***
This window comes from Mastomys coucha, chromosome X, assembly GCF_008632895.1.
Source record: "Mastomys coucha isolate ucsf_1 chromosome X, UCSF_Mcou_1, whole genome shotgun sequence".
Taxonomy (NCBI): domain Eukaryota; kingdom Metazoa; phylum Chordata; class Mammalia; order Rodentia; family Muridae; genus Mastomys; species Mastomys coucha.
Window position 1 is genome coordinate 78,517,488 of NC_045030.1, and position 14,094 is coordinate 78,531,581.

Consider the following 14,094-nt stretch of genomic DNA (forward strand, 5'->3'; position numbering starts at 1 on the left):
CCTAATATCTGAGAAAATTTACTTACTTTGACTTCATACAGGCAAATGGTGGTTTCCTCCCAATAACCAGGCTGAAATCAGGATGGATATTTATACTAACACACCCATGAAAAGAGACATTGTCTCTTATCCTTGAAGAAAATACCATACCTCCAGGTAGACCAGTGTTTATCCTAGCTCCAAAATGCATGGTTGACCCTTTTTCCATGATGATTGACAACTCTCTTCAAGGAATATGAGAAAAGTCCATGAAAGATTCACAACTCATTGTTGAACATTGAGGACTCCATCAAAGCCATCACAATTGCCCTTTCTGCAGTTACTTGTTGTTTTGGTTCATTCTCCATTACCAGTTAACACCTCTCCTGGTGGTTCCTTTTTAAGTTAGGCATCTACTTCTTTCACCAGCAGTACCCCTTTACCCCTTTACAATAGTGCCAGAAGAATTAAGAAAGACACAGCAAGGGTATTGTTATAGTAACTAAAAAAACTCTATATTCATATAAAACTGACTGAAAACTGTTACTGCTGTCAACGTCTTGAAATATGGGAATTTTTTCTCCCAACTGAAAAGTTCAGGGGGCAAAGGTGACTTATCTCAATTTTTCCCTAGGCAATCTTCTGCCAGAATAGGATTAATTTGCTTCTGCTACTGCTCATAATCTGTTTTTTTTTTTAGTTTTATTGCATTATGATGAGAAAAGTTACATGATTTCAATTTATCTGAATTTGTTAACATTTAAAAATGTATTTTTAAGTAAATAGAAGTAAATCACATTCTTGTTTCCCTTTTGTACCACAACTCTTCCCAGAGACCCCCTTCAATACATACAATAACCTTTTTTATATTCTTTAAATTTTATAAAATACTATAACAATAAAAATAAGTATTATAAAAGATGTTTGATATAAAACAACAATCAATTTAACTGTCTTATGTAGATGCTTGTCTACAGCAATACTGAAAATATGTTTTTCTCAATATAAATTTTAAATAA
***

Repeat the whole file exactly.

This window comes from Mastomys coucha, chromosome X, assembly GCF_008632895.1.
Source record: "Mastomys coucha isolate ucsf_1 chromosome X, UCSF_Mcou_1, whole genome shotgun sequence".
Taxonomy (NCBI): domain Eukaryota; kingdom Metazoa; phylum Chordata; class Mammalia; order Rodentia; family Muridae; genus Mastomys; species Mastomys coucha.
Window position 1 is genome coordinate 78,517,488 of NC_045030.1, and position 14,094 is coordinate 78,531,581.

Consider the following 14,094-nt stretch of genomic DNA (forward strand, 5'->3'; position numbering starts at 1 on the left):
CCTAATATCTGAGAAAATTTACTTACTTTGACTTCATACAGGCAAATGGTGGTTTCCTCCCAATAACCAGGCTGAAATCAGGATGGATATTTATACTAACACACCCATGAAAAGAGACATTGTCTCTTATCCTTGAAGAAAATACCATACCTCCAGGTAGACCAGTGTTTATCCTAGCTCCAAAATGCATGGTTGACCCTTTTTCCATGATGATTGACAACTCTCTTCAAGGAATATGAGAAAAGTCCATGAAAGATTCACAACTCATTGTTGAACATTGAGGACTCCATCAAAGCCATCACAATTGCCCTTTCTGCAGTTACTTGTTGTTTTGGTTCATTCTCCATTACCAGTTAACACCTCTCCTGGTGGTTCCTTTTTAAGTTAGGCATCTACTTCTTTCACCAGCAGTACCCCTTTACCCCTTTACAATAGTGCCAGAAGAATTAAGAAAGACACAGCAAGGGTATTGTTATAGTAACTAAAAAAACTCTATATTCATATAAAACTGACTGAAAACTGTTACTGCTGTCAACGTCTTGAAATATGGGAATTTTTTCTCCCAACTGAAAAGTTCAGGGGGCAAAGGTGACTTATCTCAATTTTTCCCTAGGCAATCTTCTGCCAGAATAGGATTAATTTGCTTCTGCTACTGCTCATAATCTGTTTTTTTTTTTAGTTTTATTGCATTATGATGAGAAAAGTTACATGATTTCAATTTATCTGAATTTGTTAACATTTAAAAATGTATTTTTAAGTAAATAGAAGTAAATCACATTCTTGTTTCCCTTTTGTACCACAACTCTTCCCAGAGACCCCCTTCAATACATACAATAACCTTTTTTATATTCTTTAAATTTTATAAAATACTATAACAATAAAAATAAGTATTATAAAAGATGTTTGATATAAAACAACAATCAATTTAACTGTCTTATGTAGATGCTTGTCTACAGCAATACTGAAAATATGTTTTTCTCAATATAAATTTTAAATAA